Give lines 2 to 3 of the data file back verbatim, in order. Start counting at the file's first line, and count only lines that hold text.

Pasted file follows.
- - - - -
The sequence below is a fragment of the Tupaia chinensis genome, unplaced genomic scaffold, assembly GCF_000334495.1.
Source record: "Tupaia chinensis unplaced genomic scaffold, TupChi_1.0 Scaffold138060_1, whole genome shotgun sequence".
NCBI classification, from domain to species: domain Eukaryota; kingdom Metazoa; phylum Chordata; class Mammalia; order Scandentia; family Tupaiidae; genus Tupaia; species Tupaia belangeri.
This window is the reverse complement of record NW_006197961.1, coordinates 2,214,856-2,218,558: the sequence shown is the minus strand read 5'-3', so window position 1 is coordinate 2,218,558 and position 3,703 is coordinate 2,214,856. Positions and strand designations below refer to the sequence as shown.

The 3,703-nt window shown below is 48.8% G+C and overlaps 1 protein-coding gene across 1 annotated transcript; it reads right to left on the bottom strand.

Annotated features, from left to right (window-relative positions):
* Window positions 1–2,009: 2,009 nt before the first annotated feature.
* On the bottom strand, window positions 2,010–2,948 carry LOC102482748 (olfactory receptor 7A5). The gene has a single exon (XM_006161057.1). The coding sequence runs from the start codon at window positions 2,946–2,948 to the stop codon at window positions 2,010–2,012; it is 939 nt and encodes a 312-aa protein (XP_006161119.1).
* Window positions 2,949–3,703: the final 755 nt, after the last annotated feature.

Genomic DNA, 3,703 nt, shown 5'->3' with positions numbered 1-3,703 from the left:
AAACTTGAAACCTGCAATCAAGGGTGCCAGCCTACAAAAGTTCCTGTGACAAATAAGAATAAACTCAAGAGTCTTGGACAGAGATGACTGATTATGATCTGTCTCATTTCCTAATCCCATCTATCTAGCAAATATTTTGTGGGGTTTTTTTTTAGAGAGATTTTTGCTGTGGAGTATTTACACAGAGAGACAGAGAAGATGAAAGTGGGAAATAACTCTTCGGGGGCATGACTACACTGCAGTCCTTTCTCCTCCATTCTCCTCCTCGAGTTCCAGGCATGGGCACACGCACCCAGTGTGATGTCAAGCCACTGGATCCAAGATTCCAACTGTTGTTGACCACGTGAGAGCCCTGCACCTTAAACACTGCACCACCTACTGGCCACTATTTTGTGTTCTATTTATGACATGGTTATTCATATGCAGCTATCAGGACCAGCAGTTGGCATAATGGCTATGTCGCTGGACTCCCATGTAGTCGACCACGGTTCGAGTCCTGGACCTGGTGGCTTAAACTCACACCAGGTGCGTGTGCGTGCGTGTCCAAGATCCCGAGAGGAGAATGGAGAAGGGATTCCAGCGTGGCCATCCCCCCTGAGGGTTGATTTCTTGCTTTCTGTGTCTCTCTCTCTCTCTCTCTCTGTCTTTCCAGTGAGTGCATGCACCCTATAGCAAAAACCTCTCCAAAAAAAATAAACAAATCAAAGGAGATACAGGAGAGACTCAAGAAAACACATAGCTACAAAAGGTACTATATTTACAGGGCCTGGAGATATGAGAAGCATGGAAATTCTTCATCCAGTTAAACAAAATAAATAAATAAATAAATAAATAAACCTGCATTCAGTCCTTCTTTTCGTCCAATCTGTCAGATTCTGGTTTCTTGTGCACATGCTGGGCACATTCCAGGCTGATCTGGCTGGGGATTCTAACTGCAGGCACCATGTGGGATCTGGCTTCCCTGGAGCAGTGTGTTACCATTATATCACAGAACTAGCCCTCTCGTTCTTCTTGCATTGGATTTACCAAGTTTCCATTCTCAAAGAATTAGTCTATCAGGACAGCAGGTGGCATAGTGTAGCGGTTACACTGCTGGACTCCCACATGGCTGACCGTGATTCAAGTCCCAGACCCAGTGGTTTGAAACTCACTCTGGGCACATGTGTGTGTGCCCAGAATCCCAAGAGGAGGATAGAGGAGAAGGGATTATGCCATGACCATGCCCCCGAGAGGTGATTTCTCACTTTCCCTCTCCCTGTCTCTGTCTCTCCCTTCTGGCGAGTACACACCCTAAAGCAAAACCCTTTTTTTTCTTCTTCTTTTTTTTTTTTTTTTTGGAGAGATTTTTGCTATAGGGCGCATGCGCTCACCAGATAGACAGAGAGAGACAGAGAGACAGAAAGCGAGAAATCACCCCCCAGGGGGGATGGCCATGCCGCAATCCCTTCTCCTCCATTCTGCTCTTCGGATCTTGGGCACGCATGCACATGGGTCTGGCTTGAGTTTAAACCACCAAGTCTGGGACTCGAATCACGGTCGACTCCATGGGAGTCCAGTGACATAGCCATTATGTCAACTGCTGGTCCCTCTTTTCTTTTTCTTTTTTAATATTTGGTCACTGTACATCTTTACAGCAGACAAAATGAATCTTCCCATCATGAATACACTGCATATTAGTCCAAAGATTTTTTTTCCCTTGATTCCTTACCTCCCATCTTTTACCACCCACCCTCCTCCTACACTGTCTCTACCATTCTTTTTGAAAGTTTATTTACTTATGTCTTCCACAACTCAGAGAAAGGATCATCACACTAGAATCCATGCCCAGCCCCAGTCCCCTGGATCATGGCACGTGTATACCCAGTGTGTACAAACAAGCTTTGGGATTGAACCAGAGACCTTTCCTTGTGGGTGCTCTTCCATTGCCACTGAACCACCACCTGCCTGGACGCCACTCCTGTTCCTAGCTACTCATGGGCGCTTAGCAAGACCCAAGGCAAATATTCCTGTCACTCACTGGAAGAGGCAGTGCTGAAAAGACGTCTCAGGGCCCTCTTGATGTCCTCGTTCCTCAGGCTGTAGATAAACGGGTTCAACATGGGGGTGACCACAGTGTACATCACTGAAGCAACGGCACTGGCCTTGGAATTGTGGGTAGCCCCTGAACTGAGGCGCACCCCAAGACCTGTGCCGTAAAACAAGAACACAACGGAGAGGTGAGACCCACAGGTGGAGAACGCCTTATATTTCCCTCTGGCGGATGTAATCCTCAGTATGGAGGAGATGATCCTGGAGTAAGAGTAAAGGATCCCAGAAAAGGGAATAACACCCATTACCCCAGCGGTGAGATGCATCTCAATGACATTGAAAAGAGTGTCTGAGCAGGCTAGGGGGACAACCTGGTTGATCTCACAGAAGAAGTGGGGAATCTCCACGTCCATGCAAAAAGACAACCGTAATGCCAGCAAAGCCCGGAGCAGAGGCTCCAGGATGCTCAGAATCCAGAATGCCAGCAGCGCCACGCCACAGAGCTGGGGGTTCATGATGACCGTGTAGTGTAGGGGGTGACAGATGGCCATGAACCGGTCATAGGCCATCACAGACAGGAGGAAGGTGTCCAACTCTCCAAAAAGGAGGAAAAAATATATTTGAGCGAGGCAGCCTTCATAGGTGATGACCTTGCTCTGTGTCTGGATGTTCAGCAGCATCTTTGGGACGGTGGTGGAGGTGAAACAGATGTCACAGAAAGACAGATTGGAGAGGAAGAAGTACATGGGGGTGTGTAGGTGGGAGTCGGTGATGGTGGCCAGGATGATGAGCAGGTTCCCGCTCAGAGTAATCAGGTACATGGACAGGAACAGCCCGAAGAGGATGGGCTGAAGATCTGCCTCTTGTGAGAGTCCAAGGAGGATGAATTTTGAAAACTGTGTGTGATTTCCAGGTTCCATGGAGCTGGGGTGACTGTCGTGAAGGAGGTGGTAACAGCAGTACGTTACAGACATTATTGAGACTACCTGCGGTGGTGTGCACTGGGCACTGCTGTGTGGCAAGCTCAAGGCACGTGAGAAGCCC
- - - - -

Source record: "Tupaia chinensis unplaced genomic scaffold, TupChi_1.0 Scaffold138060_1, whole genome shotgun sequence".
NCBI classification, from domain to species: domain Eukaryota; kingdom Metazoa; phylum Chordata; class Mammalia; order Scandentia; family Tupaiidae; genus Tupaia; species Tupaia belangeri.